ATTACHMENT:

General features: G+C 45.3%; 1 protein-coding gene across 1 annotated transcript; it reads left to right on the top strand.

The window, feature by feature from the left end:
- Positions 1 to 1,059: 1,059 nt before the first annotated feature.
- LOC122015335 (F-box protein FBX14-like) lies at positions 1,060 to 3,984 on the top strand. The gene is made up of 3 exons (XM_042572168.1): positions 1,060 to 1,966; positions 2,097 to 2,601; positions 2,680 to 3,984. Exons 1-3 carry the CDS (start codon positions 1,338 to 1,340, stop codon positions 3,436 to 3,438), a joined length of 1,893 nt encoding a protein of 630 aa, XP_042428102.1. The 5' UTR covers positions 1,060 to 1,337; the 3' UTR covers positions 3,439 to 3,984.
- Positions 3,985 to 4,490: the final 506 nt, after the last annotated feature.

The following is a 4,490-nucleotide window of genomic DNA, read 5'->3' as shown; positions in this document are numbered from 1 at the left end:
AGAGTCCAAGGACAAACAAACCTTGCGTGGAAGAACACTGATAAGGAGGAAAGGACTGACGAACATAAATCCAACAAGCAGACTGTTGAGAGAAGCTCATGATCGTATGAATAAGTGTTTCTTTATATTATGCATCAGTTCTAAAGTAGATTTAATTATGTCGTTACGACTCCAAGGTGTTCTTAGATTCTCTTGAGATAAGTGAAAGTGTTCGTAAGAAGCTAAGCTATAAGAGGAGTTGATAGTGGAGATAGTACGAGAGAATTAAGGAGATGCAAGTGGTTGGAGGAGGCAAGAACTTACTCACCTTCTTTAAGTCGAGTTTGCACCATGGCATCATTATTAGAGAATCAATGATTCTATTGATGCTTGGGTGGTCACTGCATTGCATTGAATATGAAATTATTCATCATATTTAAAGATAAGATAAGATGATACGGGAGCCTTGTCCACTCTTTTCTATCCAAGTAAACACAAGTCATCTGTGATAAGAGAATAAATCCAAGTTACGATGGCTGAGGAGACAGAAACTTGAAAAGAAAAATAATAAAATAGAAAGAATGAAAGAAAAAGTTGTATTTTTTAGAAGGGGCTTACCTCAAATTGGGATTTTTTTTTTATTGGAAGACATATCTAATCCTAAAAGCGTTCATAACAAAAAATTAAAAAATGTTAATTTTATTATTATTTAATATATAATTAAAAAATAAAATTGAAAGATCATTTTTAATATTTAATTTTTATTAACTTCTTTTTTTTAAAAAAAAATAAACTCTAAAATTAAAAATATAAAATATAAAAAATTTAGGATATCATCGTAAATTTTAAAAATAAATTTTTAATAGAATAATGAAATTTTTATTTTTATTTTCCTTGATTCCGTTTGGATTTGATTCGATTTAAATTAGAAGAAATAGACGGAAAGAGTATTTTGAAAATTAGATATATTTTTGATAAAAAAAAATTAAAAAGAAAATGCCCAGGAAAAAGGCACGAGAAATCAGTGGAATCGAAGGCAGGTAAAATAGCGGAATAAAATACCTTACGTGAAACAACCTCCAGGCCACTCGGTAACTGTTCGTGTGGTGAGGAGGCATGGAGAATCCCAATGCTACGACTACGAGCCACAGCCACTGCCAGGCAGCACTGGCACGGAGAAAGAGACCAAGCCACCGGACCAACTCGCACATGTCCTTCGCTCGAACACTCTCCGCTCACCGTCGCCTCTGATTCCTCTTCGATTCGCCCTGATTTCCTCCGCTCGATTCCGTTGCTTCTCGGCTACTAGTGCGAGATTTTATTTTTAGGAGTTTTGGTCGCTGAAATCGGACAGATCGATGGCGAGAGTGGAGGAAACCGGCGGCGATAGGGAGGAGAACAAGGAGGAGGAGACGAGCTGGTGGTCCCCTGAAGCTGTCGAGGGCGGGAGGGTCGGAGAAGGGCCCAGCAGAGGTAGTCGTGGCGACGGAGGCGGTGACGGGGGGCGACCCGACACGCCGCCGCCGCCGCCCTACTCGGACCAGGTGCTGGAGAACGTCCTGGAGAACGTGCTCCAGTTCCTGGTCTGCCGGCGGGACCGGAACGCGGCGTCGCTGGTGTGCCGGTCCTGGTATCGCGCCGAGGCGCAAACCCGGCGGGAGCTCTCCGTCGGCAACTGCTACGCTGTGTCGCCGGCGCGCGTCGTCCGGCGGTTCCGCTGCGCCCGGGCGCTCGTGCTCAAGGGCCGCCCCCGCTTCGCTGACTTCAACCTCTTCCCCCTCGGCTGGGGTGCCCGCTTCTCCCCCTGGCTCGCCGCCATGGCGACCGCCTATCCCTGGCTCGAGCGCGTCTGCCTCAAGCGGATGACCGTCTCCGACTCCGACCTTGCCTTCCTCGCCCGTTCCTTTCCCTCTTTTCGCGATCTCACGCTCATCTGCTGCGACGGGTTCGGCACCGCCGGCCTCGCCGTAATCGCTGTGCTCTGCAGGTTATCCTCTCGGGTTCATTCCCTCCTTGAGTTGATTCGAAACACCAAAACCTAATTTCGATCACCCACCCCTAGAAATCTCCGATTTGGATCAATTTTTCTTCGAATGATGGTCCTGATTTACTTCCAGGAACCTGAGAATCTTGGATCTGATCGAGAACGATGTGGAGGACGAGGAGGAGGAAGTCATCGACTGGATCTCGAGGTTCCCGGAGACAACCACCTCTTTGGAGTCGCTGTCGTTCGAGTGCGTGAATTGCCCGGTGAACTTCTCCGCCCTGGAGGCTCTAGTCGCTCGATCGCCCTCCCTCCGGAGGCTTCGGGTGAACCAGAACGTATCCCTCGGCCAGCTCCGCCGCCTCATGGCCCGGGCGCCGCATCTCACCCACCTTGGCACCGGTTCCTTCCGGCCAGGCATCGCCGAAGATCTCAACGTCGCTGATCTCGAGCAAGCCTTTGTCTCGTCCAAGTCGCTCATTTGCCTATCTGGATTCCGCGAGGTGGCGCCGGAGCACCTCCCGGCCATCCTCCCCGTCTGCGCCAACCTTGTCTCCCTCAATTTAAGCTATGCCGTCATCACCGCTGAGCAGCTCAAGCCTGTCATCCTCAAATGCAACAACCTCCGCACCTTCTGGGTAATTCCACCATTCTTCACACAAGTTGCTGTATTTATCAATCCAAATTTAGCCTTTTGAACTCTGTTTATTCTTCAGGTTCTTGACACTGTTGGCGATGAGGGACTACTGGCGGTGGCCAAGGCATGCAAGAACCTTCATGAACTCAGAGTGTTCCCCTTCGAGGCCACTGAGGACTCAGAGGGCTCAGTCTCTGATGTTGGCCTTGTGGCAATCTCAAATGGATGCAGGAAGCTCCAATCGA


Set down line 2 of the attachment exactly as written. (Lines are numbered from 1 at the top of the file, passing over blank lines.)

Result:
The window, feature by feature from the left end: